Symptoms of allergic pink eye can be very unsettling, especially if you’ve only recently developed it. The conjunctiva is a protective film that covers the inner eyelid and white part of the eye. When it becomes inflamed, red and watery you have conjunctivitis or pink eye.
If you have allergic pink eye, allergens, such as pollen or dust mites could be causing the symptoms. Not bacteria or viruses. So it can’t spread from one person to another, in other words it’s not contagious pink eye. Either way, it’s important not to touch or rub your eyes as this could irritate them more.
In this article we discuss the symptoms and causes of allergic pink eye. Later we talk about how allergic pink eye is diagnosed and treated.
Symptoms of pink eye can differ depending on if it’s caused by allergies or a viral or bacterial infection. However, overlapping symptoms include itching, red and watery eyes.
If you have allergic pink eye, both eyes are normally affected and are usually bloodshot. You may also experience intense itching in or around the eyes. Other symptoms can include a runny nose. Generally, this means you’re experiencing an allergic reaction rather than a bacterial or viral infection. Usually, initial symptoms, such as watery discharge and redness of the eye appear within 20–30 minutes of encountering the allergen.
Because there are different types of allergic pink eye, some people can experience additional symptoms, including:
With bacterial conjunctivitis you may notice a more yellowish-white discharge and that your eyelids are very sticky. Sometimes your eyelids may even stick together. This is likely to happen in the morning when you first wake up. Viral conjunctivitis shares similar symptoms but typically has watery discharge instead. Some viruses that cause pink eye are spread by mosquito and tick bites, so it’s important to take care when travelling to tropical or subtropical regions.
If you’re also experiencing a headache or feel nauseous you should see a healthcare provider so they can rule out more serious conditions.
Regardless of the type of allergic pink eye you have, the underlying cause always involves the immune system.
|The different types of allergic pink eye are:|
In seasonal and perennial conjunctivitis, the immune system confuses harmless particles for bacteria or viruses. Because of this, it then creates specific immunoglobulin E (IgE) antibodies to target and destroy them. So, the next time a bit of pollen or animal dander lands on your eye, the IgE antibodies activate and cause other cells to release different chemicals, including histamine. This is what causes allergic pink eye symptoms.
With other types of allergic pink eye, a range of immune cells are sometimes activated. However, with vernal keratoconjunctivitis researchers are still investigating why some people develop it when others don’t.
If you’re allergic to tree pollen you’ll likely notice symptoms easing on their own when the tree pollen count is low. Yet with other types of allergic pink eye, conjunctivitis symptoms can persist all year round, unless you receive treatment. Especially if they’re caused by indoor allergens or a foreign object, for example contact lenses.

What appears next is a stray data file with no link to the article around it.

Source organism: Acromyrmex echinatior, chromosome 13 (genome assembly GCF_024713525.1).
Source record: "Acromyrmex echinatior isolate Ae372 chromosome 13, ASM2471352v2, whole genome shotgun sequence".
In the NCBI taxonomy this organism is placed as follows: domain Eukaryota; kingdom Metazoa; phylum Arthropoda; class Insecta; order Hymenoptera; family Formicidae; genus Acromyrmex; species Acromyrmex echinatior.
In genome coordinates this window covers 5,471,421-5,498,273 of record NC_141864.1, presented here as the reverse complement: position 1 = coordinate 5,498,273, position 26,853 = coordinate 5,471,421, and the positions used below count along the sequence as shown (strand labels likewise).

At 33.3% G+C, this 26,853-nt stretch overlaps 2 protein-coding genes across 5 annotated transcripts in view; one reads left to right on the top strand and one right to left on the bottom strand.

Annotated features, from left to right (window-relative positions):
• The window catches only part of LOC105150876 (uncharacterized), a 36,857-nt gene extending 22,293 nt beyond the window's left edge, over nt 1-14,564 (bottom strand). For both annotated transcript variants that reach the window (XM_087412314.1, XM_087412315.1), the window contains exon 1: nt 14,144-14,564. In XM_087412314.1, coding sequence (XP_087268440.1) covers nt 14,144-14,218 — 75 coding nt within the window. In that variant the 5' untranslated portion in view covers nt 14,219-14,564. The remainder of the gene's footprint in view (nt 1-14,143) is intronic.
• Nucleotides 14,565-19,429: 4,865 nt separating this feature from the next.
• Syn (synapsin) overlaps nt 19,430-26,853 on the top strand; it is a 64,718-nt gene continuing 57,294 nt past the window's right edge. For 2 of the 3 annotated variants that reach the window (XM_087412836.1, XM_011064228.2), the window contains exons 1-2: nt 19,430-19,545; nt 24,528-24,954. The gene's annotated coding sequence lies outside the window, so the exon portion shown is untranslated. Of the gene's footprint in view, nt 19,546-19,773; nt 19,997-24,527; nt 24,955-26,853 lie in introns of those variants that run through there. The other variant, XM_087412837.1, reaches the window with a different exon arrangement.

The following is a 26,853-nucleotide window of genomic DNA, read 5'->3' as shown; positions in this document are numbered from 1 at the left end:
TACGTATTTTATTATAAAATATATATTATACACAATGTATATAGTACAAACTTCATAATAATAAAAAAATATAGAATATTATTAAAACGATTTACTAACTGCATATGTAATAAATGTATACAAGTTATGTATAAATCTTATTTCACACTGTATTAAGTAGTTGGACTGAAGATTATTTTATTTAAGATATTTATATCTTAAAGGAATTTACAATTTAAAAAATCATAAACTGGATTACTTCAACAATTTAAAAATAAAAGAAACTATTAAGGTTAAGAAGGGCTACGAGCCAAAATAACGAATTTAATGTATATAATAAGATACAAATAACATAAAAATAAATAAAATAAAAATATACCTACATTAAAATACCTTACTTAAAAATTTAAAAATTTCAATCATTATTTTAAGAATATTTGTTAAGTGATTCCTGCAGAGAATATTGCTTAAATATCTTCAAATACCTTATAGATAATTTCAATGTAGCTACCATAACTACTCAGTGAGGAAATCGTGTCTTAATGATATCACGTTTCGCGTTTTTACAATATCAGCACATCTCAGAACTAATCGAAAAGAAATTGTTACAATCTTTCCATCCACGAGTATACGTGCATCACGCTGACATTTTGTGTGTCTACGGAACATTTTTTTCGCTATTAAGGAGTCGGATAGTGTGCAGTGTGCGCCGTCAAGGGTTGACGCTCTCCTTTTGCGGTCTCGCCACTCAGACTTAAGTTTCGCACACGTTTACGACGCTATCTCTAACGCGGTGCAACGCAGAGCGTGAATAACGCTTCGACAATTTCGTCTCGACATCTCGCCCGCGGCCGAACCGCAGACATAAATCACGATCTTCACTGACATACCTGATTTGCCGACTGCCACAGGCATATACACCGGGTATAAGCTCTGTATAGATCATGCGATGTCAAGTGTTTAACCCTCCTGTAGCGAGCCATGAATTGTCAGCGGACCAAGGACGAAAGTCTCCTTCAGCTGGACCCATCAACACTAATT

No matter what type of allergic pink eye you have, on your first meeting your healthcare provider will likely talk about how to practice eye care to reduce symptoms.
Typical eye care advice includes:
They may also suggest taking over-the-counter antihistamines as an initial treatment option. Particularly for when you can’t avoid allergens or irritants. Don’t forget, that anything in the eye can irritate it. So, if you usually wear contact lenses and they're causing eye redness and other symptoms, try to wear glasses instead.
Sometimes your symptoms may persist. And when this happens, your healthcare provider may refer you to a specialist who will investigate your allergy further. If your allergic pink eye is severe, they may prescribe corticosteroids or medication that suppresses your immune system.
Allergy immunotherapy could also be an option for some people. This type of treatment aims to retrain your body to get used to the allergen that’s causing symptoms. Over a period of time, you’re given controlled and repeated doses of the allergen. Its goal is to target the cause of the allergy, not just the symptoms.
This option is only available to people whose allergies are caused by IgE antibodies, so may be more suited to people with seasonal and perennial conjunctivitis.
Before a healthcare provider diagnoses you with allergic pink eye, they’ll most likely ask you questions about your health history. They do this to narrow down any potential allergens you’ve encountered. Additionally, they’re also making sure you don’t have viral pink eye or bacterial pink eye.
To confirm if any allergens are causing your pink eye symptoms, they might recommend a skin prick test or patch test. Sometimes the results suggest more than one allergen could be responsible. When this happens, you may need to undergo a conjunctival allergen provocation test (CAPT). This is also called a conjunctival allergen challenge (CAC).
During this test, increasing amounts of the suspected allergen, for example pollen, are applied to the eye. If you begin to feel any symptoms, such as itching or tearing up you likely have an allergy.